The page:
27/3 coin of the Roman Republic 230BC with Hercules, Pegasus and Herculean club, and College of Augustales Herculaneum with frescos of myths of Hercules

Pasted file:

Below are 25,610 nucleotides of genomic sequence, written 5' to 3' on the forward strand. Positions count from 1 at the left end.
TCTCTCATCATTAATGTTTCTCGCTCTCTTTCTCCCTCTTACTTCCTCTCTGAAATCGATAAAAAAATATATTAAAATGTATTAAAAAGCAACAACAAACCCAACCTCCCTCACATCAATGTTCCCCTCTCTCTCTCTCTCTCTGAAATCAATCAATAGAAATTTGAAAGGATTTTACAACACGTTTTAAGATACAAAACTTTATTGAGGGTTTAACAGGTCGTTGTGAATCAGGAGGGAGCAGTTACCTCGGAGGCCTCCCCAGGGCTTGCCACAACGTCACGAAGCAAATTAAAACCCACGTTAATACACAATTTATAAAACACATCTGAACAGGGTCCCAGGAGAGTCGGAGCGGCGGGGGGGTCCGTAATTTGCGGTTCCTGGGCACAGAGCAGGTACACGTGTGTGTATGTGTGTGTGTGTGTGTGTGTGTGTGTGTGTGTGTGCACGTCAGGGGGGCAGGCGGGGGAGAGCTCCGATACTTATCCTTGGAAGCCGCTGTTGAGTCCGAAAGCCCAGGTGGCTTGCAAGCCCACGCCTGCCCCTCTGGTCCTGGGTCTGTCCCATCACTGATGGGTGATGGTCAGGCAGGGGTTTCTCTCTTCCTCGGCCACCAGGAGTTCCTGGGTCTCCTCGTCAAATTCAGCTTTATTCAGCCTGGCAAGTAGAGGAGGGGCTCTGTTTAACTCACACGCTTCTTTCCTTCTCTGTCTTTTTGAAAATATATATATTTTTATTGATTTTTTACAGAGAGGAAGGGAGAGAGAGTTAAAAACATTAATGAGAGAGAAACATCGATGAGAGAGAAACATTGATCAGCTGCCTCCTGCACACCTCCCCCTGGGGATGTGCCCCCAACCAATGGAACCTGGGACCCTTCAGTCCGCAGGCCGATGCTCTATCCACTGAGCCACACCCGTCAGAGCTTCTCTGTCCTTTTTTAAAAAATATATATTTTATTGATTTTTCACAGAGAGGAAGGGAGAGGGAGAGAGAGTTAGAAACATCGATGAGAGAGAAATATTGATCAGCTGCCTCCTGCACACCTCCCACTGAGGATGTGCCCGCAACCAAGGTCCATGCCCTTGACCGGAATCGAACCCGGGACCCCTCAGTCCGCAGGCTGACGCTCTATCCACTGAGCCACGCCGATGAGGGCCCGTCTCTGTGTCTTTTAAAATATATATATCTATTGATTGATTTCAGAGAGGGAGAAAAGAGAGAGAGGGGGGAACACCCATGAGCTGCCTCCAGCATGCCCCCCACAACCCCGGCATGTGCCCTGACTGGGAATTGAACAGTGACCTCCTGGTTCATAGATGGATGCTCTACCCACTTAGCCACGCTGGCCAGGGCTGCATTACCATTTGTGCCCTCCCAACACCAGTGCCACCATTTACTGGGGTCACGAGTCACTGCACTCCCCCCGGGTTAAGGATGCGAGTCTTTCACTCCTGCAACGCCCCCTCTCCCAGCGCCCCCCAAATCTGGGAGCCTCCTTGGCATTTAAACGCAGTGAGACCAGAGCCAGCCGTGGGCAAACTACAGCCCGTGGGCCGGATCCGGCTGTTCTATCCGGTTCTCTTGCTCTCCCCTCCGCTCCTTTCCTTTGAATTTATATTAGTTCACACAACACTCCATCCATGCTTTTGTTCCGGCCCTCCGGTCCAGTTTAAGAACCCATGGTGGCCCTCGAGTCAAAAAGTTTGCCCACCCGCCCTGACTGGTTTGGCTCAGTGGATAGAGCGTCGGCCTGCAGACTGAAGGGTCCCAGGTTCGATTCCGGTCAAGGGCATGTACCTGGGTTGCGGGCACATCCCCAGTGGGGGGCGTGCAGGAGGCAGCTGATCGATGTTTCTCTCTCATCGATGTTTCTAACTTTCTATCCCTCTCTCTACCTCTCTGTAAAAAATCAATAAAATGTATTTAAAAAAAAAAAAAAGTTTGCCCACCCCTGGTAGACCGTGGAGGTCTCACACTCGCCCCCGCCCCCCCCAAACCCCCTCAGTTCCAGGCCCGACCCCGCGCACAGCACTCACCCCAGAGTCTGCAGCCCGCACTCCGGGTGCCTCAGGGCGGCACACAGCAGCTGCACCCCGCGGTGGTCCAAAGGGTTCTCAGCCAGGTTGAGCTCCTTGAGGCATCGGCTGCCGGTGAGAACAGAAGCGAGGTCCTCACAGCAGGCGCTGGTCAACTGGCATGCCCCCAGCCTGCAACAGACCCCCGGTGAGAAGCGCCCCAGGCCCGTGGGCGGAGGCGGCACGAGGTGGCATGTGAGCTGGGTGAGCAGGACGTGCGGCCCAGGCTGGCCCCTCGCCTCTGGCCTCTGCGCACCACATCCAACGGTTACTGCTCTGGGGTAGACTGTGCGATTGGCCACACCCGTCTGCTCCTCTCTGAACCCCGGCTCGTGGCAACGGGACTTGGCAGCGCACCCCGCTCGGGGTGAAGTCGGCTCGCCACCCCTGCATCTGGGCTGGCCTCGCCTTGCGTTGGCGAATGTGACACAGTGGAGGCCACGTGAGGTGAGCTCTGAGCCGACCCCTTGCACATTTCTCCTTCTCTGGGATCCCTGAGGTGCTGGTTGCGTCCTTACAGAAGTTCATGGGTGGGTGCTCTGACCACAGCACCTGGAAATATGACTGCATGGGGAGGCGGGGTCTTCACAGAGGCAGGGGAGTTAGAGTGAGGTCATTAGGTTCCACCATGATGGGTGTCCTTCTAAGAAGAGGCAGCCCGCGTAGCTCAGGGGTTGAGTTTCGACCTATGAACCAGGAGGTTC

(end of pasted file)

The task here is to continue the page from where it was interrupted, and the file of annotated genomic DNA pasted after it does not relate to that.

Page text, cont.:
The College of Augustales in a town such as Herculaneum were appointed by the emperor Augustus. under advice from the town councillors or Decurions, from amongst freedmen i.e. ex-slaves to attend the rites of the Lares associated with the meeting of ways at that town, the municipal equivalent of the household Lares. After the time of Augustus no doubt their focus switched to attending to the rites of the god Augustus thus mirroring the activities of the Imperial priesthood of the Augustales at Rome. Decurions were required to be free-born and thus barred to ex-slaves. Thus Augustales provided an honoured means by which richer freedmen could attend to civic duties, with the associated expenses that always implied whether for entertainments, support for the needy, or town infrastructure improvements. Herculaneum was a small town of some thousands, perhaps its Augustales might have numbered a hundred or so and constituted a middle-class cadre rather above the plebs despite not being free born. Their pictured college building is quite splendidly decorated, and that decoration focusses on the myths of Hercules, from whom the town was named, in the frescos to left and right. Hercules was a mortal demi-god, son of Jupiter and Alcmene, the granddaughter of the legendary Perseus, founder of Mycaenae. Elsewhere on this webpage I describe his tangles with centaur and wife Deianira that led to his ultimate death. The very first silver coin struck at Rome in 269BC, as referred to by Pliny, has as its type Hercules and the Wolf and Twins. The coin shown above is the first struck-bronze bearing Hercules, around 230BC, with his club and Pegasus on the reverse. Sadly in Greek mythology Hercules and Pegasus don't cross paths, but Disney fixed that in the movie Hercules, where Pegasus is created by Zeus out of a cloud and keeps Hercules company at all times. A comparison of plotlines shows Disney pulled its punches, stepping back from Deianira's nastiness and other such soft-soaping. Oddly, in the stakes for children's education the original myths perhaps did a better job of moralising, showing the bad side of life and the consequences of poor-decision making.